If you notice you aren’t gaining weight as fast as you’d like you can increase the number of calories accordingly.
Once you’ve determined your daily calorie intake for bulking, you can set up your bulking macros accordingly.
Good to know is that protein, and carbohydrates have 4 calories per gram, and fat has 9 calories per gram. Experts recommend a split like this:
- 45-60% of calories coming from carbs
- 30-35% of calories coming from protein
- 15-30% of calories coming from fats
- 393 – 525 grams of carbs
- 262 – 306 grams of protein
- 58 – 116 grams of fat
You’re going to be eating a lot of calories when you’re bulking, and over time your calories will increase. Therefore it’s important to listen to your body and know what bulking food digest quickly so you can eat lots of them.
Your bulking diet should consist out of healthy whole foods as you need to fuel your body properly for your workout and optimal muscle gains, and that’s how you should set up your bulking meal plan.
Here is a good list of bulking foods to help you during your bulk!
- Grains – Rice, pasta, breads, oatmeal, quinoa, cereals. These foods are high in carbs which make out most of your diet.
- Fruits – Apples, bananas, berries, avocados, pears, and grapes
- Legumes – Beans, chickpeas, kidney beans, lentils
- Meats, poultry, and eggs – Chicken, red meat, steak, ground beef, pork tenderloin, sirloin steak, turkey, and whole eggs
- Seafood – Salmon, halibut, cod, scallops, shrimp, tilapia, and tuna
- Dairy – butter, cottage cheese, cheese, milk, and yogurt
- Vegetables – Broccoli, cauliflower, asparagus, green beans, mixed veggies, and bell peppers
- Oils & nut butters – Olive oil, coconut oil, flaxseed oil, avocado oil, almond butter, peanut butter, and cashew butter
- Nuts and seeds – Cashews, almonds, mixed nuts, chia seeds, flax seeds, walnuts.
Bulking Meal Plan
As mentioned earlier your bulking meal plan should consist out of healthy whole foods, but most of all should be enjoyable. It’s your choice whether you follow a clean bulk or a dirty bulk, but I’m going to show my example of a clean bulk, which I prefer!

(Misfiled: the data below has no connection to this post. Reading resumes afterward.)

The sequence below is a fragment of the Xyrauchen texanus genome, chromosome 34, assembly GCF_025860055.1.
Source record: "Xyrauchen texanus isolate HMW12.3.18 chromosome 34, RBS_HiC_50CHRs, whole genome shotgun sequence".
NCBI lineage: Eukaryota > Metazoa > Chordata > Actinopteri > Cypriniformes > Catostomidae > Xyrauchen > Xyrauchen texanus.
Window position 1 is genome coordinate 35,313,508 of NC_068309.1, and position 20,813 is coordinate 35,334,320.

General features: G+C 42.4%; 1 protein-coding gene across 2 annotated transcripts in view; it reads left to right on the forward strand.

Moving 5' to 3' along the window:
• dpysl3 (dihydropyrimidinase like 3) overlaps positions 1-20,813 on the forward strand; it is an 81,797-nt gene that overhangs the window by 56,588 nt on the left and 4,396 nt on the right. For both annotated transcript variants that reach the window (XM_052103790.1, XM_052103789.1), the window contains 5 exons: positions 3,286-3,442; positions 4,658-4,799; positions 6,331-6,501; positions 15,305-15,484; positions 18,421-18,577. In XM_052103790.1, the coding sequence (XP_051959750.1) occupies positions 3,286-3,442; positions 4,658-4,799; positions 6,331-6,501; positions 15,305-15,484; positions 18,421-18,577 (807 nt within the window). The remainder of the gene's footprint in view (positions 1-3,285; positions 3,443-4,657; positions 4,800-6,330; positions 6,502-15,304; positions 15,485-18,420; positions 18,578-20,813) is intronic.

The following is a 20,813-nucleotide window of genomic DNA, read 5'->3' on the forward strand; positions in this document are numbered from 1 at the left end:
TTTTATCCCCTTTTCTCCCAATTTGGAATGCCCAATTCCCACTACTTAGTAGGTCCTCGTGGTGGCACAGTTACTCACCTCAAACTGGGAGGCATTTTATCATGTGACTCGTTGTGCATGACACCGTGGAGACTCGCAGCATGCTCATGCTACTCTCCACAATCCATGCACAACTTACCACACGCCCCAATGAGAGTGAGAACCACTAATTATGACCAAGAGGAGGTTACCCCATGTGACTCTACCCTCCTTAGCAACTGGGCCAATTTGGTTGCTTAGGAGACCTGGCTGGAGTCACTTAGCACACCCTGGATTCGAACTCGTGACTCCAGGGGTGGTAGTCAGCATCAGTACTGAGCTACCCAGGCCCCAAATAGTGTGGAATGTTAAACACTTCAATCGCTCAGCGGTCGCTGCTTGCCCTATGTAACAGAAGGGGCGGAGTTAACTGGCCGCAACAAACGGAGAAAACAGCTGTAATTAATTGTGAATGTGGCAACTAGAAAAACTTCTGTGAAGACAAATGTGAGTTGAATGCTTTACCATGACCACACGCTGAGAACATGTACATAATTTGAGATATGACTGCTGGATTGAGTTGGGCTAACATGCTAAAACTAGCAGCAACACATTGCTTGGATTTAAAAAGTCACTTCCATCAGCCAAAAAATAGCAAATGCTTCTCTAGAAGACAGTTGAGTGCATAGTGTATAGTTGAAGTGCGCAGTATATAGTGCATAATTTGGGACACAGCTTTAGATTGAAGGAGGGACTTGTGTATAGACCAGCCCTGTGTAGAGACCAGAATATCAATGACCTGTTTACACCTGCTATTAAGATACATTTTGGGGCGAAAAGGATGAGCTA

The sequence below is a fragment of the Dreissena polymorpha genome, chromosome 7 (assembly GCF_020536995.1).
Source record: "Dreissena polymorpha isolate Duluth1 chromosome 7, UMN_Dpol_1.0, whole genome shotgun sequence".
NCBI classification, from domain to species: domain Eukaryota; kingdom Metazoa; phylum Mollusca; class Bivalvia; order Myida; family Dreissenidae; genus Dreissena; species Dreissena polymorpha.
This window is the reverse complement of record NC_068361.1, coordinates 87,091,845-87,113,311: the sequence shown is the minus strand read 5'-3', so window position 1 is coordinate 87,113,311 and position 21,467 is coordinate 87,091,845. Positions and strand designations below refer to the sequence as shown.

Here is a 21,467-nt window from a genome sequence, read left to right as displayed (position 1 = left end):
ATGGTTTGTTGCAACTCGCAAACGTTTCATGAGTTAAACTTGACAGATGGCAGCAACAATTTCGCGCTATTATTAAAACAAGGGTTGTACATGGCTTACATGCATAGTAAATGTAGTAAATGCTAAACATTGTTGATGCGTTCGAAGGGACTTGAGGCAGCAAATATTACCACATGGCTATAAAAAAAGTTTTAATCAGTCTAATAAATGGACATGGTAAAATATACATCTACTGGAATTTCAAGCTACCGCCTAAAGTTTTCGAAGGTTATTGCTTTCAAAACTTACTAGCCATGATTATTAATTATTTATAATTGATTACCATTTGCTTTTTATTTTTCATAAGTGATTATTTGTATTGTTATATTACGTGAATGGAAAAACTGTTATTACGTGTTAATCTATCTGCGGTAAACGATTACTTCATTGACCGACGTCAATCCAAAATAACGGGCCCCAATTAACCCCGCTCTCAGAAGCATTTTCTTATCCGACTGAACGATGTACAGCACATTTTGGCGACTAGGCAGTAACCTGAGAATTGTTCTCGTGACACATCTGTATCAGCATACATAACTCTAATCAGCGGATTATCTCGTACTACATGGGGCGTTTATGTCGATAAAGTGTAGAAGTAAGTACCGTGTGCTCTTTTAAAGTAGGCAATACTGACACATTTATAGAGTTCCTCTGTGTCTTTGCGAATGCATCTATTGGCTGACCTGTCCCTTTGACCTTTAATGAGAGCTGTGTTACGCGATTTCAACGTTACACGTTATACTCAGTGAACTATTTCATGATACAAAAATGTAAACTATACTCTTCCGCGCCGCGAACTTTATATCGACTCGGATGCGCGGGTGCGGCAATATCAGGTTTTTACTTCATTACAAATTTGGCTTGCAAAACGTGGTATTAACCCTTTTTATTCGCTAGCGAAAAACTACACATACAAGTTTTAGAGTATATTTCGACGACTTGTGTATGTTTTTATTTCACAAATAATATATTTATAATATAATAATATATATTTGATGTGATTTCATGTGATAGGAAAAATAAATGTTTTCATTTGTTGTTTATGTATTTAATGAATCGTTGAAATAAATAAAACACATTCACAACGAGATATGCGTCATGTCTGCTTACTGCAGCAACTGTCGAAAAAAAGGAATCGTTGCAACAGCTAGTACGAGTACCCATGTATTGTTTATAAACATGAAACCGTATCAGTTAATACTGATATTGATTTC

This example is based on 3500 calories, you can adjust the macros to your macro and calorie goals.
Breakfast (1,083 calories):
- 150 grams of oats
- 400 ml of full fat milk
- 1 Banana
- 2 whole eggs
Snack (337 calories):
- 50 grams of Walnuts (great source of vitamin B1)
Lunch (1130 calories):
- 150 grams of pasta (uncooked)
- Mixed veggies
- 200 grams of Ground beef
- Pasta sauces of choice
Dinner (786 calories)
- 150 grams of uncooked Basmati Rice
- 100 grams of broccoli
- 200 grams of chicken
Snack #2 (protein shake, 200 calories)
- 1 scoop whey protein powder
- 200 ml milk
When bulking and trying to gain as much muscle mass as possible during a short period of time bulking supplements are a great option to include in your diet!
Most mass gainer shakes contain a minimum of 1000 calories, around 500 calories per scoop, and are packed with protein and carbs!
Other bulking supplements that can greatly assist you in your muscle-building are creatine, whey protein, essential vitamins & minerals.
- Creatine provides your muscles with additional energy to work harder and lift more. Studies suggest that creatine monohydrate may be the most effective form
- Whey protein shakes aid in the muscle building and repair process. This supplement makes it easier to hit your daily protein target!
- Vitamins & minerals are essential for keeping your body healthy when you’re consuming an excessive amount of calories, possibly unhealthy foods (dirty bulk).